Undervoltage Monitor

Discussion in 'General Electronics Chat' started by iONic, Nov 15, 2010.

  1. iONic

    Thread Starter AAC Fanatic!

    Nov 16, 2007
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    Can someone explain how this circuit is functioning...when does the LED turn on?

    [​IMG]
     
  2. bertus

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    Apr 5, 2008
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    Hello,

    Did you read the datasheet?

    This is at the introduction:

    Bertus
     
  3. iONic

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    Yes, the curcuit I posted was from the datasheet, but there was no example on using an external resistor. Am I to gather that the LED will turn on when the Supply voltage is 3.8V?
    Is it designed for a 5V source only and can not be modified?
     
  4. bertus

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    Hello,

    The circuit is designed to reset micrprocessors at a to low voltage input.
    There is no possibility to change the voltage with external resistors.

    What voltage would you like to have a low voltage detection for?

    Bertus
     
  5. iONic

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    Nov 16, 2007
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    It offers the designer an economical solution for low voltage detection with a single external resistor. Apparently the resistor they are refering to is the current limiting resistor for the LED??
    In the case of the circuit I provided, it has nothing to do with resetting anything and does not nessesarily have to do anything with a microprocessor.
     
  6. bertus

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    Hello,

    The single resistor is refering to the pull-up resistor at the output, also to be used in case of driving a led.

    Bertus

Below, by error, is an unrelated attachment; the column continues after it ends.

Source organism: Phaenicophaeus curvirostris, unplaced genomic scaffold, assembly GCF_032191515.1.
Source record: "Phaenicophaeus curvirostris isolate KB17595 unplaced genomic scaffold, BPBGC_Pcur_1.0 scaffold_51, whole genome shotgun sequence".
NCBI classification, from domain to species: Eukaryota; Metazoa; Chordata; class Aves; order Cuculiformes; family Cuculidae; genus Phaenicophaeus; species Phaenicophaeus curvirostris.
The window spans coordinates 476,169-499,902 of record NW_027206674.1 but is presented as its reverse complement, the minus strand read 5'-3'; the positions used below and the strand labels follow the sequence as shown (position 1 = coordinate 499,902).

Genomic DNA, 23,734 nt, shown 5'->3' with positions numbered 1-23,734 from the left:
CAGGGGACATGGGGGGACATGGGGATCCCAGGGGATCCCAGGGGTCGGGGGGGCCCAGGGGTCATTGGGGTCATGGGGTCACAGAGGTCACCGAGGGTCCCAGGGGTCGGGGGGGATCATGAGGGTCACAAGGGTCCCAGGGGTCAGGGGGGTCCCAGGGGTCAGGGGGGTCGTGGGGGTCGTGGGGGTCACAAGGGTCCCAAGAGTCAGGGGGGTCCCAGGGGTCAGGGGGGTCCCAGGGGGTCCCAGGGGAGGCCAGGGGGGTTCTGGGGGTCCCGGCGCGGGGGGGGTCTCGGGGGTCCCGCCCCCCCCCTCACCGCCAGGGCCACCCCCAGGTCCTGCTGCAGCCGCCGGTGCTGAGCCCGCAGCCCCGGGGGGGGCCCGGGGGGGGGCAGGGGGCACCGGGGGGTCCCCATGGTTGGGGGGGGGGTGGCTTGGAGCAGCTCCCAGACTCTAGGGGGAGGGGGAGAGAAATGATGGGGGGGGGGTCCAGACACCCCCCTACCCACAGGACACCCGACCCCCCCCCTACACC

7. tom66

    Senior Member

    May 9, 2009
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    I suppose a resistor in line with Vcc may work, but it could cause erratic operation due to the Vcc supplying the comparator as well.

    If you are ordering many IC's, you can request a custom threshold voltage from Microchip.
     
  8. iONic

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    Still no real answer...
    Let's assume that the Power Supply is 5V. The LED will turn on when the Power Supply drops 1.2V to 3.8V, Yes? This is what is expected to be on Pin 2 for the LED to turn on. Actually probably a hair less than 3.8V. Are these assumptions correct?

    Thanks
     
  9. eblc1388

    Senior Member

    Nov 28, 2008
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    The trip voltage is clearly stated in the data sheet. It is fixed at 4.6V, with hysteresis on both sides.

    [​IMG]
     
  10. iONic

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    Nov 16, 2007
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    Guess I got stuck on reading the text and didn't see too much there.

    OK, so when the input source voltage is 5V the LED will come on when the source is ~4.6V and lower.

    The real query here is this:

    What would the trip voltage be when the input source is 9.0V?
    What would the trip voltage be when the input source is 4.2V?
    What would the trip voltage be when the input source is 3.0V?

    Is the trip voltage fixed regardless of the source? I am assuming Yes... but am not sure.

    Thanks
     
  11. mcgyvr

    AAC Fanatic!

    Oct 15, 2009
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    Trip voltage is 4.6V with a supply up to 10V.
    It doesn't change depending on the input voltage.
    If input is 3.0V the chip is in tripped mode.
    If input is 4.2V the chip is in tripped mode.
    If input is 9.0V the chip is in not tripped mode.

    What are you trying to do? Seems like this is the wrong chip for whatever you are thinking about.
     
  12. bertus

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    Hello,

    Did you see this graph in the datasheet?

    [​IMG]

    Bertus
     
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